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Tackling unemployment via ride-hailing technology

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Adapting to local conditions, transport apps are enabling Nigerian users to cut through gridlocks while creating massive jobs on a driver-partner scheme. Ibukun Igbasan writes

One year ago, Nigeria’s Emmanuel Akpan became a driver for Taxify, a ride-sharing app that connects drivers with customers who want a ride. In that time, he said he has seen his monthly salary nearly double. The 44-year-old driver makes about 16 trips per day.“The experience has been good, especially compared with other taxis,” he said. “There’s more money, and the clientele has more trust in you.”
 
Taxify is aggressively expanding its African footprint. In addition to its presence in Lagos, and Abuja it is present in over six African cities and Over 30 cities accross Europe, the Middle East and Central America.A particularly inspiring story of the Taxify revolution in the country is that of Ayo Johnson.
  
Johnson was a banker with one of Nigeria’s biggest banks and was laid off in the heat of the recession in 2016. With a family of four to feed and no other source of income, he turned to Taxify. In his first week he made ₦95,000, a figure he wasn’t even making in the new generation bank where he worked.

 
“I am now able to provide for my family, keep my kids in good schools and because of the flexibility of the platform, still make it home everyday to spend time with them,” he stated.There are so many Ayos’ who for one reason or another have chosen to either supplement their income with Taxify or make Taxify their primary source of income.
  
Driver partners on the Taxify platform talked about the ease of driving, the flexible hours that makes it an option for not just the unemployed but also for the underemployed.One of the driver partners, Kehinde Adegbite, said, “I was on another ride-hailing platform before now and we were badly treated and we were down. So, the coming on board of Taxify has been awesome.
   
“It came when we were down. It has empowered us. Working with Taxify is the best for any driver partner now. The commission is just unbeatable.
  
“Taxify takes only 15 per cent commission in contrast to competitions 25 per cent and also constantly provide drivers with bonuses to further supplement their earnings.”A female driver partner, Victoria Igein, said, “I’ve been working with Taxify for a year now; it has been the only e-sharing driver’s platform I have worked with since I lost my job in Abuja as a banker and came back to Lagos. It took me a while to get my current job, which I shuffle with being a Taxify driver, but I have been able to manage both thus far.”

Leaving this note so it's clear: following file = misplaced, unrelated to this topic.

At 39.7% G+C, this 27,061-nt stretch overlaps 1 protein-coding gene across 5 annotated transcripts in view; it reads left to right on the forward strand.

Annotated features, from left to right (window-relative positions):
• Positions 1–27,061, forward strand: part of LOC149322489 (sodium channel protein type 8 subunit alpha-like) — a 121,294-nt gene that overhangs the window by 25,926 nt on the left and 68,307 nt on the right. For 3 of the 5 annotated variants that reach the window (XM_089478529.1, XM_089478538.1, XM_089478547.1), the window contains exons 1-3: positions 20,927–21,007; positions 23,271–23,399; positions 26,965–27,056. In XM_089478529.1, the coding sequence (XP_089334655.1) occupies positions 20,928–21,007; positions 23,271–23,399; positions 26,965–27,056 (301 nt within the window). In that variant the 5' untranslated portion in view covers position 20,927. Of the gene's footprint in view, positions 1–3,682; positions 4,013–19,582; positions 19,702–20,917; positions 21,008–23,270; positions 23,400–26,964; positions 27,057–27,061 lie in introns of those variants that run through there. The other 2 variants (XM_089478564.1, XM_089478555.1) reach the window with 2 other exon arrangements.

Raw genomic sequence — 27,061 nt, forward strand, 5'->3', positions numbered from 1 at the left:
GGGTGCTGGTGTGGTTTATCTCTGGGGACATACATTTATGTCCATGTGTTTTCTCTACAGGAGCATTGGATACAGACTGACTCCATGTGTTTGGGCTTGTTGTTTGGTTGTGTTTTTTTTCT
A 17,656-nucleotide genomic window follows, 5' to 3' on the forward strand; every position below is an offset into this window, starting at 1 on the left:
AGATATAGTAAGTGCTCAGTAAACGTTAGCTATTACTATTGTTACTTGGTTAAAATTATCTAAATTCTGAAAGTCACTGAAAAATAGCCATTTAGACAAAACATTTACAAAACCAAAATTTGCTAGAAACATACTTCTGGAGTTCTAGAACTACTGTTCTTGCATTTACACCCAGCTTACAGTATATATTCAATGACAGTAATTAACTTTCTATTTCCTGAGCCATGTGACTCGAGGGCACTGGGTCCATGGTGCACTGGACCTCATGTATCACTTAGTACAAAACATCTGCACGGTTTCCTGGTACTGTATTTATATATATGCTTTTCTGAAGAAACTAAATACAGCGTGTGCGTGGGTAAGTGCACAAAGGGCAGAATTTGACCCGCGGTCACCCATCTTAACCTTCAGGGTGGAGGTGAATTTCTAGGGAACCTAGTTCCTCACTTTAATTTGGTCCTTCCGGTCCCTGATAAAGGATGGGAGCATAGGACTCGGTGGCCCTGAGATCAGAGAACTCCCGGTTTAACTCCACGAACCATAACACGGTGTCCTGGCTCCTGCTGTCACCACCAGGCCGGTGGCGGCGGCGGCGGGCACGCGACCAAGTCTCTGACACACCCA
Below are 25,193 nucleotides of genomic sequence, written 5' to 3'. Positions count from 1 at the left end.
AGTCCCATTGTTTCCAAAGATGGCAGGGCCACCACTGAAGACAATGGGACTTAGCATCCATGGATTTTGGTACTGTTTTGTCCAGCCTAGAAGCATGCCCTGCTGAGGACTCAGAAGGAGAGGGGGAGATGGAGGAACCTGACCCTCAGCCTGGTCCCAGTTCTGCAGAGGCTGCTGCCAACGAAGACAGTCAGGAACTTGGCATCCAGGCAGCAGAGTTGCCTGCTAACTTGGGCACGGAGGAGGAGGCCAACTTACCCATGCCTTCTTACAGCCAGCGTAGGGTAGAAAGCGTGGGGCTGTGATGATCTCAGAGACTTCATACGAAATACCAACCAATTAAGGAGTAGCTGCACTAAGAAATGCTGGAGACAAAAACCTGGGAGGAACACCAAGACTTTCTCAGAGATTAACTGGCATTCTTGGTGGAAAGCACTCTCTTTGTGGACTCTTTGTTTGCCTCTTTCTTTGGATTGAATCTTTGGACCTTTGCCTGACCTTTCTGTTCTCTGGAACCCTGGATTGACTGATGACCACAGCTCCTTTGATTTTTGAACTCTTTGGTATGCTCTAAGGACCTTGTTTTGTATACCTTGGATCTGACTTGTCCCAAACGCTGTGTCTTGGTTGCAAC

She added: “The platform has met 8/10 of my expectations as it favours drivers because they give more percentages and bonuses for working long hours, weekends and holidays. So I make as much as I need on Taxify and I haven’t ever bothered thinking of moving on to other platforms.”
  
For Chuks Izedinuor, he drove on Taxify for a week, and then decided to drive professionally after losing his job.“I can’t say so much about it for now but it has been extremely productive to work with the platform and I’d definitely recommend it to other people”, Izedinuor says.
  
Findings from a three-month research conducted by indigenous communications and public relations company, Plexus Media Interlinks Limited, showed that about 2,000 people who are out of school and seeking employment have taken to Taxify as a viable platform to be self-employed.
  
The study shows that a further one in 10 unemployed graduates are considering getting on the app to earn a living, or may have commenced the process to be signed on the platform as driver partners.”
  
With this ecosystem, Taxify has managed to create something many governments struggle with – a dignified, efficient, flexible and effective vehicle to create jobs.

 


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